23:35 GMT +322 November 2019
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    Power company lineman work to restore power after a tornado hit Emerald Isle, N.C. as Hurricane Dorian moved up the East coast on Thursday, Sept. 5, 2019. (AP Photo/Tom Copeland)

    Videos: Tornadoes Spotted Inland as Hurricane Dorian Churns Off US East Coast

    © AP Photo/ Tom Copeland
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    Hurricane Dorian, currently a Category 2 hurricane, is causing storm surge flooding, high winds and rainfall flooding in the Carolinas Thursday, and is expected to head to southeast Virginia and southeast Massachusetts on Friday and Saturday.

    The hurricane’s eyewall - the turbulent area surrounding the eye, or center, of the storm - was about 30 miles from the Charleston Harbor in South Carolina Thursday afternoon, according to the National Hurricane Center (NHC). Tornado watches are also in effect for portions of South Carolina and eastern North Carolina Thursday.

    ​"Rain bands from Dorian producing tornadoes across northeastern South Carolina and southeastern North Carolina," the NHC reported Thursday.

    ​“It is serious, and it can be deadly,” North Carolina Gov. Roy Cooper warned at a news conference Thursday morning, NPR reported. “The message this morning is this: Get to safety and stay there. Don’t let your guard down. This won’t be a brush-by. Whether it comes ashore or not, the eye of the storm will be close enough to cause extensive damage in North Carolina.”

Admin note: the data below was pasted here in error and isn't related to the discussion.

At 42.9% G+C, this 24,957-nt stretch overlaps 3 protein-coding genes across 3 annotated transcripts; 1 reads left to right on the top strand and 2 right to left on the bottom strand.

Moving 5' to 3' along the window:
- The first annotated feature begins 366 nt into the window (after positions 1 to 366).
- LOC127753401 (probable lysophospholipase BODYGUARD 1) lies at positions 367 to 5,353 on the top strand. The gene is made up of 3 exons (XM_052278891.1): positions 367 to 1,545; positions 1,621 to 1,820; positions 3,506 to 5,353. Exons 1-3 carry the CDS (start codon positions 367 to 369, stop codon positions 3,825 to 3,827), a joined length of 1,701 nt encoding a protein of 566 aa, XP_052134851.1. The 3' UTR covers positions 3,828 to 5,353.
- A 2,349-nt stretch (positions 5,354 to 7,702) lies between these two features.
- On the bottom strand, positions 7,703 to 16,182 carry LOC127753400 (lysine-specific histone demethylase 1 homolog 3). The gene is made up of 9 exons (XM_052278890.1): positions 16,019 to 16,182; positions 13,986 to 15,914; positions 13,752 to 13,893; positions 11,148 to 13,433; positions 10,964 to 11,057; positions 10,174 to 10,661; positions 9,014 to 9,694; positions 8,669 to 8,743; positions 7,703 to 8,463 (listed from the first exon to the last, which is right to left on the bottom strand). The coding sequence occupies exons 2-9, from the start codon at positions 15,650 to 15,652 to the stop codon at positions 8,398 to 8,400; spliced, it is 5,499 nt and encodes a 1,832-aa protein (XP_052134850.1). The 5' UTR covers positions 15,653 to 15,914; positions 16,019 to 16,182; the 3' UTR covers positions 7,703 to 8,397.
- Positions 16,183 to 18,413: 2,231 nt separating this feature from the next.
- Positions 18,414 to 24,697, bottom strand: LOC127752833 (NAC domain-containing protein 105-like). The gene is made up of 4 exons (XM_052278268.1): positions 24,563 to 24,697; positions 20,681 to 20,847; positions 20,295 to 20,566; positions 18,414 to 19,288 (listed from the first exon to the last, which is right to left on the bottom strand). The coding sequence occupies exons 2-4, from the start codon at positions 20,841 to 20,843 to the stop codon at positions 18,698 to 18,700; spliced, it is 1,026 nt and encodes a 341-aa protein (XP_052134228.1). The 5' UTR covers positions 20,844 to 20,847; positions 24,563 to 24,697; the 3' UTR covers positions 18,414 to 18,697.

​Footage shared on social media shows a waterspout - a funnel-shaped vortex similar to a tornado that forms over a body of water - in Emerald, Isle, North Carolina, causing destruction to homes. Rainfall flooding also led to the closure of more than 50 streets in Charlestown, South Carolina, according to Weather.com.

    ​On Thursday, the South Carolina Emergency Management Division announced that there were more than 200,000 power outages in the state. In a news release Wednesday, electric power company Duke Energy said Dorian could cause as many as 700,000 power outages in the Carolinas.

    ​According to the National Weather Service (NWS), residents should beware of flash floods along the coasts of the Carolinas, which could receive between 6 and 12 inches of rain.

    “The greatest potential for significant flash flooding will be found across coastal SC and southeastern NC where the combination of intense rain rates and duration overlap,” the NWS warned Thursday.

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